11. Thanks for the follow. My Aunt was recently (within a year or two) diagnosed with dementia. I don’t live very close to her but I can see the pain in my dad’s eyes when he updates me on what’s happening with here. I’ll have to direct him to this site. Thanks.


  12. Hi Jessi, I think it’s awesome that you are approaching an illness as devastating as dimentia with at least a little humor… I can’t wait to look around and learn (and perhaps laugh) an little. Thanks for checking out my blog and for the follow! xLaura


  13. Dear Jessi
    I would like to say thank you for following my blog. It is such a honor and I really appreciate it.. You have great blog and will spend my time to dive more. Thank you and Blessings.


  14. Hi, thanks for stopping by my blog and following ๐Ÿ™‚ Iโ€™ll be interested to read your views, my mum had Alzheimerโ€™s for a while before she passed on, itโ€™s a dreadful disease


  15. Hi Jessi, nice to meet you. What important work you do. Your passion shines through.
    Thank you for following our blog. I hope you enjoy the stories of our journey, both inner and outer. And do please feel free to join the conversation.
    Blessings, Alison


  16. Hi Jessi,
    Thank you for the follow on my blog.
    It’s wonderful to meet you. My mom has Alzheimer’s disease and though she doesn’t live with me, I spend as much time with her as I can, trying to hold her in the present moment as possible and enjoying the relationship we’ve been able to build.
    I’m also writing what I hope will be the final revision of my book, Where Did Mama Go?, in hopes of finding it a publisher. It’s a story about 24 hours in a residence for people who suffer from this devastating illness. The book is not about mom’s life or mine, however, and I’ve worked hard to show some of the antics that sufferers can exhibit while also showing how much they are still people. I know I’ll enjoy your blog.


  17. A quick thanks for following my blog! I have never experienced having a loved one suffer with dementia, but I would venture to say that it takes a very special person to to do the work that you do. Blessings to you in your work and writings ๐Ÿ™‚


  18. Hello Jessi!
    I look forward to really diving into your blog. Also, thank you for following my blog at Faith1st Ministries. I hope it has and will continue to be a major blessing in your life. May God richly bless you as you continue to write and blog. Please continue with us on this journey and remember to have Faith 1st because the “just shall live by his faith.” — Sebastian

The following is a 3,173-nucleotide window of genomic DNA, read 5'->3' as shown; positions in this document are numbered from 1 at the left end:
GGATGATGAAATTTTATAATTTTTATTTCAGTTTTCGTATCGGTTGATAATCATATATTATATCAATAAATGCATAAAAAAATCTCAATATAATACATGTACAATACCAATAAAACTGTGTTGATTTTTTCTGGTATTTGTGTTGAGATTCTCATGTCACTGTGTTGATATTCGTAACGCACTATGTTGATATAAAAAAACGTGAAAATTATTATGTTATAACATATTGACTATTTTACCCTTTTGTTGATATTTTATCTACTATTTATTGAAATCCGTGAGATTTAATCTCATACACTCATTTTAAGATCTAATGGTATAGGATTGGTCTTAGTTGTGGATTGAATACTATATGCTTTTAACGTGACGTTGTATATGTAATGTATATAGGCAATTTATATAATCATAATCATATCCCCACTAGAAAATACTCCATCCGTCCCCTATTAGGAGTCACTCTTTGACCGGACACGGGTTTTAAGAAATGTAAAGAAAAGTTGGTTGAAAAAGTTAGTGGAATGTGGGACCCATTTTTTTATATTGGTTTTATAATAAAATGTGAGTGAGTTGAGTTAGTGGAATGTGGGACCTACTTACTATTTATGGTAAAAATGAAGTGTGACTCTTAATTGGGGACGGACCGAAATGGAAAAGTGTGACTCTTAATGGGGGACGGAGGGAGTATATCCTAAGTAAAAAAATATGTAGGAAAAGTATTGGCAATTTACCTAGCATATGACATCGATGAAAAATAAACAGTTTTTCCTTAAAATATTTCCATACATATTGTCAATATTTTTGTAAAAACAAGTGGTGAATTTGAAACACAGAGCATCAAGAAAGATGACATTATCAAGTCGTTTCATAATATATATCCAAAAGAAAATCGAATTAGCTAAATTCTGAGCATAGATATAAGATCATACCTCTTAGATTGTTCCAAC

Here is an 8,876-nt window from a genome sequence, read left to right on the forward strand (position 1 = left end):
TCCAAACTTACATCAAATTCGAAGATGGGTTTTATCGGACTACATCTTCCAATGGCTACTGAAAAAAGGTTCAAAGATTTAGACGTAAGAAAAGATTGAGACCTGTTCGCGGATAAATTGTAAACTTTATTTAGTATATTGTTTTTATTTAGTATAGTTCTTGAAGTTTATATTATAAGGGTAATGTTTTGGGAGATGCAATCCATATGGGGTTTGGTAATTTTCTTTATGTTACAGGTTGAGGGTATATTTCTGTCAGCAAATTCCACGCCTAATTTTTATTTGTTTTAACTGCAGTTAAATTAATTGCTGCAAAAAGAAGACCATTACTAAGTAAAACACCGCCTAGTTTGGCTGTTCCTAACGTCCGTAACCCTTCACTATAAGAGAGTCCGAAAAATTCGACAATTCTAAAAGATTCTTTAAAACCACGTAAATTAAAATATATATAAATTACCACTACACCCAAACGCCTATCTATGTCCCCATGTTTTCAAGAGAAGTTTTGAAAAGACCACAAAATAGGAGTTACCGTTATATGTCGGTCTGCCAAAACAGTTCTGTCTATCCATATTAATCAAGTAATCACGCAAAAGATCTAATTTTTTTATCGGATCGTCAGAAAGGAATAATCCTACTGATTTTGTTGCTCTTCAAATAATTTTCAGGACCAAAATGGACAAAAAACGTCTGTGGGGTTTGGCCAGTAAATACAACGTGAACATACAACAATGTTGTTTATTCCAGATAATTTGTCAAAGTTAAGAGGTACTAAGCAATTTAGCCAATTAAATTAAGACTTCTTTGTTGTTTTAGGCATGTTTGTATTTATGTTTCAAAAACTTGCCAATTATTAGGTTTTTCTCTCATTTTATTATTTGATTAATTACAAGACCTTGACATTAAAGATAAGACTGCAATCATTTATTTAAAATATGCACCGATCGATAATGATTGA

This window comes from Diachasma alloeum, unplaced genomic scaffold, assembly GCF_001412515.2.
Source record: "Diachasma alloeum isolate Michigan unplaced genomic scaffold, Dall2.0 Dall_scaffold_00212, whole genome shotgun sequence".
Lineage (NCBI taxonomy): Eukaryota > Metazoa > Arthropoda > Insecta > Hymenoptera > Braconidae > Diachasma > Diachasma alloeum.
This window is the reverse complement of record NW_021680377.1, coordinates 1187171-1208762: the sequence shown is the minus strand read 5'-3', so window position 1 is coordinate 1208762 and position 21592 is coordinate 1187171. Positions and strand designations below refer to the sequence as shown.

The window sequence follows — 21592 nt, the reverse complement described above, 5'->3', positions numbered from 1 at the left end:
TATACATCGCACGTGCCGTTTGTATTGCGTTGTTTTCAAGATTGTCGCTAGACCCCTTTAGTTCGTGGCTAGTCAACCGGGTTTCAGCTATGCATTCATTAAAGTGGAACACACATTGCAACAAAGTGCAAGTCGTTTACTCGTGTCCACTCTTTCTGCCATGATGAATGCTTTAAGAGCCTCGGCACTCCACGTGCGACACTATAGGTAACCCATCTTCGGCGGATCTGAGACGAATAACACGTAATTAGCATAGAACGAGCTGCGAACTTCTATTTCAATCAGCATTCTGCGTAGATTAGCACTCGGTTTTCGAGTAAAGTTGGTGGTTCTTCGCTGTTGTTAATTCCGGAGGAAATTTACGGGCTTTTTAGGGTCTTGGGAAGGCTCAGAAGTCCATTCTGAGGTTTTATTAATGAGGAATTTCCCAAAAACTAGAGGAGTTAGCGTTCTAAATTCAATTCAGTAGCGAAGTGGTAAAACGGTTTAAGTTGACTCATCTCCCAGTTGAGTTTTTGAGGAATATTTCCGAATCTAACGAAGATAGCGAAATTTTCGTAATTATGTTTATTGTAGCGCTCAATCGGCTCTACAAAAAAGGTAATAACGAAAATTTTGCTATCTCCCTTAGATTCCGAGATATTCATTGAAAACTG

19. Thank you for stopping by “Not Pretending” and choosing to follow! Dementia IS a very tough topic, but I think it should be talked about. My family is familiar with dementia, we cared for my husband’s mother, as did his sister’s family and brother’s family. I’m glad you are blogging about this and educating people – we never saw mom deteriorating, until it got so bad, that it was obvious. If only we recognized the signs in time to get her some help!


  20. Hello – I am very thankful for you, your courage, your compassionate heart and your voice. I am also grateful that you have chosen to follow my blog. My grandmother and uncle both endured Alzheimer’s so I am familiar with the way its cruelty impacts the patient and the family. If there is anything I post that you think might help to strengthen or encourage these families, please share it with them. That is my heart and passion to share unconditional hope regardless of circumstance. May the blessings you have poured into so many lives be returned to you and your family 100 fold.


  21. I was referred to your blog by one of your readers. My mother suffers from what seems to be dementia. For the past three years, she’s had episodes of confusion. I wrote about her symptoms here: We can’t seem to get a proper diagnosis, so we can’t seem to find a place that will treat her. She’s been in a facility that specializes in dementia and a facility that specializes in mood disorders but only stayed on a temporary basis.

    My mother is slipping through the cracks of the health care system. I commend you for playing a role in the care of the elderly. It is not easy, and more often than not is heart breaking. I hope, for my mother’s sake, she finds someone with our compassion and passion for answers to help her.

    My biggest fear is the genetic factor. How selfish is that?


  22. Sorry to know you are dealing with dementia in a family member. I count myself very lucky that this nor struck my family.

    I appreciate your follow, but I warn you, based on reading your recent rant, we disagree on about everything, but I will continue to check in.